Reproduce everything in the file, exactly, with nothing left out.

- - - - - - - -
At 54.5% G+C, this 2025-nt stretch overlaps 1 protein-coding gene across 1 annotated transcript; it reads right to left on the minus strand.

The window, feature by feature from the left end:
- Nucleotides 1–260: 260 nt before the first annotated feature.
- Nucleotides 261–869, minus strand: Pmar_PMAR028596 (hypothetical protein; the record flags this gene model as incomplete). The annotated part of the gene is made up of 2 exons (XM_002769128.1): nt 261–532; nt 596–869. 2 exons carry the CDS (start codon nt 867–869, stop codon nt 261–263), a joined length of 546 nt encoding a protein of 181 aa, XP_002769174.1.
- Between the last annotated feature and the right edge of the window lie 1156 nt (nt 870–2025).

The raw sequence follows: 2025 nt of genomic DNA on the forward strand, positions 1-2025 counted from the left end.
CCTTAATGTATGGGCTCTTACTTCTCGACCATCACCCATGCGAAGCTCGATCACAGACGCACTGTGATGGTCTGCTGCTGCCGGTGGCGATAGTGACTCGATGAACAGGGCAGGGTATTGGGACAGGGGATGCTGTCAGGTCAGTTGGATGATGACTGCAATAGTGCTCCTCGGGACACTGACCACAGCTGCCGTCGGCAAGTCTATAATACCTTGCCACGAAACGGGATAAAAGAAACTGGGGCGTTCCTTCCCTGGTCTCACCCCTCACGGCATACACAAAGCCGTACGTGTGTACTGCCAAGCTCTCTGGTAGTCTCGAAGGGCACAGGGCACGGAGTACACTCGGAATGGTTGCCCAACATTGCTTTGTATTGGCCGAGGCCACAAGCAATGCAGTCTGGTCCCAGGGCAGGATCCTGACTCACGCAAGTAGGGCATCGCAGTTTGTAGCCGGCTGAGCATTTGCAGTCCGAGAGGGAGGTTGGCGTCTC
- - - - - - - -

At 54.5% G+C, this 2025-nt stretch overlaps 1 protein-coding gene across 1 annotated transcript; it reads right to left on the minus strand.

The window, feature by feature from the left end:
- Nucleotides 1–260: 260 nt before the first annotated feature.
- Nucleotides 261–869, minus strand: Pmar_PMAR028596 (hypothetical protein; the record flags this gene model as incomplete). The annotated part of the gene is made up of 2 exons (XM_002769128.1): nt 261–532; nt 596–869. 2 exons carry the CDS (start codon nt 867–869, stop codon nt 261–263), a joined length of 546 nt encoding a protein of 181 aa, XP_002769174.1.
- Between the last annotated feature and the right edge of the window lie 1156 nt (nt 870–2025).

The raw sequence follows: 2025 nt of genomic DNA on the forward strand, positions 1-2025 counted from the left end.
CCTTAATGTATGGGCTCTTACTTCTCGACCATCACCCATGCGAAGCTCGATCACAGACGCACTGTGATGGTCTGCTGCTGCCGGTGGCGATAGTGACTCGATGAACAGGGCAGGGTATTGGGACAGGGGATGCTGTCAGGTCAGTTGGATGATGACTGCAATAGTGCTCCTCGGGACACTGACCACAGCTGCCGTCGGCAAGTCTATAATACCTTGCCACGAAACGGGATAAAAGAAACTGGGGCGTTCCTTCCCTGGTCTCACCCCTCACGGCATACACAAAGCCGTACGTGTGTACTGCCAAGCTCTCTGGTAGTCTCGAAGGGCACAGGGCACGGAGTACACTCGGAATGGTTGCCCAACATTGCTTTGTATTGGCCGAGGCCACAAGCAATGCAGTCTGGTCCCAGGGCAGGATCCTGACTCACGCAAGTAGGGCATCGCAGTTTGTAGCCGGCTGAGCATTTGCAGTCCGAGAGGGAGGTTGGCGTCTC